Network operators and betting firms seem to have gotten really lucky after the government reversed a previously proposed law that would see a ban on mobile payment services for conducting gambling transactions.
The section of the Gaming Bill 2019 that was reversed by the National Assembly’s Sports, Culture and Tourism committee looked to block gamblers and betting companies from paying or receiving cash through M-PESA, Airtel Money or T-Kash.
The bill that is now close to becoming signed into law will seek to repeal the Betting, Lotteries and Gaming Act of 1966.
Telcos and betting firms are obviously the biggest winners from this decision by the committee. This boost is mostly associated with the fact that the lawmakers raised the minimum amount of an online gambling bet to KES 100. This is from the initial KES 50 limit, translating to big business.
Currently, gamblers can stake as little as KES 5 on betting sites. This has for a while been a driving force behind the rapid growth of online betting among the young and vulnerable seeking thousands and millions in prize money.
The Parliament committee now wants to have Section 60 of the Bill amended in a bid to compel online gamblers not to bet anything less than KES 100 on a competition.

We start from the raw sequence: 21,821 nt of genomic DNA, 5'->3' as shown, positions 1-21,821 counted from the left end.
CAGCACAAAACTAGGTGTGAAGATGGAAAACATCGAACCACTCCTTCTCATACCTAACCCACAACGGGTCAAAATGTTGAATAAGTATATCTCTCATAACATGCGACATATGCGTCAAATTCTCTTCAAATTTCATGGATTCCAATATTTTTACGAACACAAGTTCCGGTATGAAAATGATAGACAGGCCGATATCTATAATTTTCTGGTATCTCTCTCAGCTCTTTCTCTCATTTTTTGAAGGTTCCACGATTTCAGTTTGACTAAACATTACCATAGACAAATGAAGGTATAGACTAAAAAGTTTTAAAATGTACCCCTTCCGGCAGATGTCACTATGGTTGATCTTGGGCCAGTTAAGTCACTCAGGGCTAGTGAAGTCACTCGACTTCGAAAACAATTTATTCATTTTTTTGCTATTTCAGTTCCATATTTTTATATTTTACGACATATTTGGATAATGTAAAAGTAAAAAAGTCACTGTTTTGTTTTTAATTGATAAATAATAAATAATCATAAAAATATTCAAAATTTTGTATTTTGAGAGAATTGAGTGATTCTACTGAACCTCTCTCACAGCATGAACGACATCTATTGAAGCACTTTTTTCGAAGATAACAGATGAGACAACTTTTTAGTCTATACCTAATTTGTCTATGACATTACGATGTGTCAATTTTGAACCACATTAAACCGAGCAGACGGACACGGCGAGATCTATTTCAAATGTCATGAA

“The amendment seeks to discourage gambling and to deter a licensee from allowing illegal gaming, the committee said in a report.
However, banks are about to be the biggest losers in this new law as it proposes a ban on the use of credit cards to place bets.
“The amendment seeks to remove the use of credit cards to gamble or bet…and seeks to provide for other modes of payments which a player may use, that is mobile money transfer,” the report adds.
This proposal would sound familiar to the British as it mirrors a similar decision made by the UK’s Gambling Commission earlier this year. Either way, it is clear that a lot of regulation needs to be done around the betting industry in Kenya.
Do you agree with any of these prospective regulations?